The World Wide Web Consortium (W3C) is working with major Internet software companies to create a standard for secure software transfers over the Net, seeking a way to make separate initiatives compatible.
"Everyone has it in their best interest to try to get an interoperable standard," said Philip DesAutels, project manager of W3C's digital signatures initiative. Initial participants working to write a standard include IBM, which has its CryptoLopes secure containers; Microsoft, which has Authenticode to guard against downloading hostile code; Netscape, Sun Microsystems' JavaSoft unit with its Java Archive (JAR) initiative; Oracle, Intel, AT&T, and others.
The initiative seeks to move beyond "digital IDs" that simply identify an individual or server on the Net. The "digital signatures" link a user's identity to a particular document, an email message for example, to show not just who the person is but that the user attests to what is written in the document.
"Digital signatures are the next step to saying what you can trust on the Web," said DesAutels, who likened digital IDs to signing a blank piece of paper. "Unless there's an assertion, it doesn't mean much."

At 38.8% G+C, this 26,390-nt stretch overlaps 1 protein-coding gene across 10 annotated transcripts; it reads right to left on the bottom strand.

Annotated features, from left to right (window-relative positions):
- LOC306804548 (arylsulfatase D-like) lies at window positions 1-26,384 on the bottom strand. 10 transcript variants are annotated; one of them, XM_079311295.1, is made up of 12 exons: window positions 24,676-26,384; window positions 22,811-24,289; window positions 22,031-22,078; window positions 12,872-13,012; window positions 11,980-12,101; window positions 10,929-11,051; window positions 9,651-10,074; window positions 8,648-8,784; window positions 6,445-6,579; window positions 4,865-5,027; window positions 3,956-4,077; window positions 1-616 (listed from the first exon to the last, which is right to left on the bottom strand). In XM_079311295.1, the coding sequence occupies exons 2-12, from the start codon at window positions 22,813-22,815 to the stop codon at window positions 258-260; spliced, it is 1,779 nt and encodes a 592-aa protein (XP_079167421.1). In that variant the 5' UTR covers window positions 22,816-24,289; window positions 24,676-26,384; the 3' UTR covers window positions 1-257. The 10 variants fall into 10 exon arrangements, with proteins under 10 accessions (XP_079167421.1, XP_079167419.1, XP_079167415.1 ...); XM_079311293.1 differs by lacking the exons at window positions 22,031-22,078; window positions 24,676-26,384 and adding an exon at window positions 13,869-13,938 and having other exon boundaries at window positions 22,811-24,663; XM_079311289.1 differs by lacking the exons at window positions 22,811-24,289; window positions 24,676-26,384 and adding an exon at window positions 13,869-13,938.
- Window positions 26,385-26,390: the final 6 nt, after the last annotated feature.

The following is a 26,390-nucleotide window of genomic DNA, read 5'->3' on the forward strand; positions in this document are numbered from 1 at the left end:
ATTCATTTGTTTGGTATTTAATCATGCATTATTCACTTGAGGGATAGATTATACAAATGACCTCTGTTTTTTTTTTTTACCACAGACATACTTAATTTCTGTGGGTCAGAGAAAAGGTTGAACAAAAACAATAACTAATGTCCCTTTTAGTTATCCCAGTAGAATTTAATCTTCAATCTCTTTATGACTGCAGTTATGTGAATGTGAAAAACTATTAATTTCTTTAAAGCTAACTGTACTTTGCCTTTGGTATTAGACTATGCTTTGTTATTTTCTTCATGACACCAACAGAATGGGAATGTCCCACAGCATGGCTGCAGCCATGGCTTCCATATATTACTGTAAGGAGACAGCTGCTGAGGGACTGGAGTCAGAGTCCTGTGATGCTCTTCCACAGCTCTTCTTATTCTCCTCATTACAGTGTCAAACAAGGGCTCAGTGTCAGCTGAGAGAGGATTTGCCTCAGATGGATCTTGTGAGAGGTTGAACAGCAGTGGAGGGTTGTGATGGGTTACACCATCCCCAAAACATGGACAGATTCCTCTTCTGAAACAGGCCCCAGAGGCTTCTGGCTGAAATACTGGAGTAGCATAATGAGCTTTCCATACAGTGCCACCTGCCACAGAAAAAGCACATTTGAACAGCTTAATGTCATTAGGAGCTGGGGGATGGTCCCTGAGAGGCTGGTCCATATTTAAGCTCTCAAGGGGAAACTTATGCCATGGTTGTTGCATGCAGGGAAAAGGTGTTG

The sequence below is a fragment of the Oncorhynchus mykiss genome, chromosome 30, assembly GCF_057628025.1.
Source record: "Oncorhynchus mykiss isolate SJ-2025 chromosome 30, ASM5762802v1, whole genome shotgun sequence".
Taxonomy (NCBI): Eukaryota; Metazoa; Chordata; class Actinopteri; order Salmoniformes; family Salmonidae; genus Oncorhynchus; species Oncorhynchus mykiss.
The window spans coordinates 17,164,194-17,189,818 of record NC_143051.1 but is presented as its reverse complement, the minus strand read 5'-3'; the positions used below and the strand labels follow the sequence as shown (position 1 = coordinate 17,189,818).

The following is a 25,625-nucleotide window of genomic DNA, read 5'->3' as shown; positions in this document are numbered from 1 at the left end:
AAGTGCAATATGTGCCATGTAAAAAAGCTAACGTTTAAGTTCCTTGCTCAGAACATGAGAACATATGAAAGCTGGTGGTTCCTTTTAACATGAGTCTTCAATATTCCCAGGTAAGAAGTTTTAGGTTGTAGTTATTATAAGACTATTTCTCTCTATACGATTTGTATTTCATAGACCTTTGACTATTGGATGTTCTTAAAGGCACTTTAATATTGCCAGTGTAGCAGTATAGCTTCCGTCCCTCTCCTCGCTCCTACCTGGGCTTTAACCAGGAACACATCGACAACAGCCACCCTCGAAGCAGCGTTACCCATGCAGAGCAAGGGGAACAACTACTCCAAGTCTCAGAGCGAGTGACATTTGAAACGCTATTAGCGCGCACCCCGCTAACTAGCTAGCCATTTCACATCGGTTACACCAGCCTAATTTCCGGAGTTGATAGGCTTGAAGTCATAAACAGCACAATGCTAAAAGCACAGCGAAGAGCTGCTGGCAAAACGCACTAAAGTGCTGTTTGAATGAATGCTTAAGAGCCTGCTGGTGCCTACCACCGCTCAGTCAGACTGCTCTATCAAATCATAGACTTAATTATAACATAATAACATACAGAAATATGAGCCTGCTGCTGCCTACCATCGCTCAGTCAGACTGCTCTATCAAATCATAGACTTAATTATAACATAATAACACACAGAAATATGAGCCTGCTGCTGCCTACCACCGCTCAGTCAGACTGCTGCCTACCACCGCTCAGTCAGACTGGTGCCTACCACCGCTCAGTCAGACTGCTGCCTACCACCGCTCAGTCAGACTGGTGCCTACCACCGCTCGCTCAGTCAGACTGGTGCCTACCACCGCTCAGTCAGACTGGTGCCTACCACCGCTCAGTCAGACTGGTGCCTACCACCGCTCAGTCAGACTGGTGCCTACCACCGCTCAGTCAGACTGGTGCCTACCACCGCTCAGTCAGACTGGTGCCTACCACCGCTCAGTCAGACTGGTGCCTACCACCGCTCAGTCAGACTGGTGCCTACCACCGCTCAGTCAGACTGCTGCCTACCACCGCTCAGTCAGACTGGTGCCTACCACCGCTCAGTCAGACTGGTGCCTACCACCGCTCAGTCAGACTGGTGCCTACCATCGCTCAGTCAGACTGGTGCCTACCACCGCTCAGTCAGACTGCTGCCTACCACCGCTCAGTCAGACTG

"Digital signatures are only one part of the puzzle. They just tell you, 'I signed this.' It doesn't make an assertion," DesAutels added. "What Web users are interested in is, 'What is the level of trust?' For that, you have to have an assertion."
Digital signatures could be used in many ways. A "digital signature" might state that Microsoft attests that a particular ActiveX control is bug-free and won't harm a user's hard drive. They also would be highly relevant for users trying to verify a company's price list as legitimate or identifying an authorized Web site from a spoofed one.
On intranets, companies could use digital signatures to control access to specific content or to catalog documents as relevant for specific departments.
The first phase of work on the digital signature initiative is due to wrap up next month, when a draft specification will be published. Next, an implementation stage would begin, with a broader range of smaller companies as well as firms based in Europe.
The Digital Signature Initiative doesn't intend to create a rating for a particular document, but a structure so different entities can rate the document or active content, much like what the W3C's PICS (Platform for Internet Content Selection) initiative did for ratings of Web sites.